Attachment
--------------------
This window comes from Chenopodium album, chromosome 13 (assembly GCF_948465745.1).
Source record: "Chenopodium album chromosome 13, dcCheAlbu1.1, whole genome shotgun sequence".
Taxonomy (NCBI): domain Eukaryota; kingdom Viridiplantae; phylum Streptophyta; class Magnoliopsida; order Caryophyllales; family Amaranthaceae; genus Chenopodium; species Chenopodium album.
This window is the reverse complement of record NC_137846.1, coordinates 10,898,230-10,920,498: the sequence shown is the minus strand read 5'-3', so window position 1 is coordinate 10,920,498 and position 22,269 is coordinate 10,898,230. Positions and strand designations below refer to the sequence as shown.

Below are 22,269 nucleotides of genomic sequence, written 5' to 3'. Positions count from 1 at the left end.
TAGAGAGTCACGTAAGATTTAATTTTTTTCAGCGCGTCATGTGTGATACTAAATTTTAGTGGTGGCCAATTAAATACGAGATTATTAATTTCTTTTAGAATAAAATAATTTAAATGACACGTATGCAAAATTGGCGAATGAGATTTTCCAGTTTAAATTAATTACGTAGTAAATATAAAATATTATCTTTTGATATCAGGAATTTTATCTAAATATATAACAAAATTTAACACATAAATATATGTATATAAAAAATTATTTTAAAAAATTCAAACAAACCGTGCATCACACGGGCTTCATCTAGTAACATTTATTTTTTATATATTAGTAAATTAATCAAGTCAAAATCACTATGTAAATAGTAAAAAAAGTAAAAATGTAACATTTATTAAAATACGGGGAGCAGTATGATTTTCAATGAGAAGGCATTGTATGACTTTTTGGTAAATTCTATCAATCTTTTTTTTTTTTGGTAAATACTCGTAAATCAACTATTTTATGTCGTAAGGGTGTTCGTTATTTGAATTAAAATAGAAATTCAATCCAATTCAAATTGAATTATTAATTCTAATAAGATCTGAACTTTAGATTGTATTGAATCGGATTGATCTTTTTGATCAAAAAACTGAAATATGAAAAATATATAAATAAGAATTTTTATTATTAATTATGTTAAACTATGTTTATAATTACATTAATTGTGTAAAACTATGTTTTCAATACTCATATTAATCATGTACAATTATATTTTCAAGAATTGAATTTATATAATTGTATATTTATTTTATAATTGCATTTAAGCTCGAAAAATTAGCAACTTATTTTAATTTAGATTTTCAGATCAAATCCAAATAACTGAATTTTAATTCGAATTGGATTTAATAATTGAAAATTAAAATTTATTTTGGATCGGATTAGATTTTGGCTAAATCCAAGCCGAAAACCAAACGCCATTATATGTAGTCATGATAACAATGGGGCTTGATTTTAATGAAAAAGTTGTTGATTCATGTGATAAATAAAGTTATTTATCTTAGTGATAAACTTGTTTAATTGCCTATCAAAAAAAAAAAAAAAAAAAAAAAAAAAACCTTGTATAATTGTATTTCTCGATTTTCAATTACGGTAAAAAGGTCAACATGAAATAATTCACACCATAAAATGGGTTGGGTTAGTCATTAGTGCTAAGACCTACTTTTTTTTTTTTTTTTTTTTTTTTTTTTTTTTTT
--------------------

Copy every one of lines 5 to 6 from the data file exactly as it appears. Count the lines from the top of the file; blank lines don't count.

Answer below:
Below are 22,269 nucleotides of genomic sequence, written 5' to 3'. Positions count from 1 at the left end.
TAGAGAGTCACGTAAGATTTAATTTTTTTCAGCGCGTCATGTGTGATACTAAATTTTAGTGGTGGCCAATTAAATACGAGATTATTAATTTCTTTTAGAATAAAATAATTTAAATGACACGTATGCAAAATTGGCGAATGAGATTTTCCAGTTTAAATTAATTACGTAGTAAATATAAAATATTATCTTTTGATATCAGGAATTTTATCTAAATATATAACAAAATTTAACACATAAATATATGTATATAAAAAATTATTTTAAAAAATTCAAACAAACCGTGCATCACACGGGCTTCATCTAGTAACATTTATTTTTTATATATTAGTAAATTAATCAAGTCAAAATCACTATGTAAATAGTAAAAAAAGTAAAAATGTAACATTTATTAAAATACGGGGAGCAGTATGATTTTCAATGAGAAGGCATTGTATGACTTTTTGGTAAATTCTATCAATCTTTTTTTTTTTTGGTAAATACTCGTAAATCAACTATTTTATGTCGTAAGGGTGTTCGTTATTTGAATTAAAATAGAAATTCAATCCAATTCAAATTGAATTATTAATTCTAATAAGATCTGAACTTTAGATTGTATTGAATCGGATTGATCTTTTTGATCAAAAAACTGAAATATGAAAAATATATAAATAAGAATTTTTATTATTAATTATGTTAAACTATGTTTATAATTACATTAATTGTGTAAAACTATGTTTTCAATACTCATATTAATCATGTACAATTATATTTTCAAGAATTGAATTTATATAATTGTATATTTATTTTATAATTGCATTTAAGCTCGAAAAATTAGCAACTTATTTTAATTTAGATTTTCAGATCAAATCCAAATAACTGAATTTTAATTCGAATTGGATTTAATAATTGAAAATTAAAATTTATTTTGGATCGGATTAGATTTTGGCTAAATCCAAGCCGAAAACCAAACGCCATTATATGTAGTCATGATAACAATGGGGCTTGATTTTAATGAAAAAGTTGTTGATTCATGTGATAAATAAAGTTATTTATCTTAGTGATAAACTTGTTTAATTGCCTATCAAAAAAAAAAAAAAAAAAAAAAAAAAAACCTTGTATAATTGTATTTCTCGATTTTCAATTACGGTAAAAAGGTCAACATGAAATAATTCACACCATAAAATGGGTTGGGTTAGTCATTAGTGCTAAGACCTACTTTTTTTTTTTTTTTTTTTTTTTTTTTTTTTTTT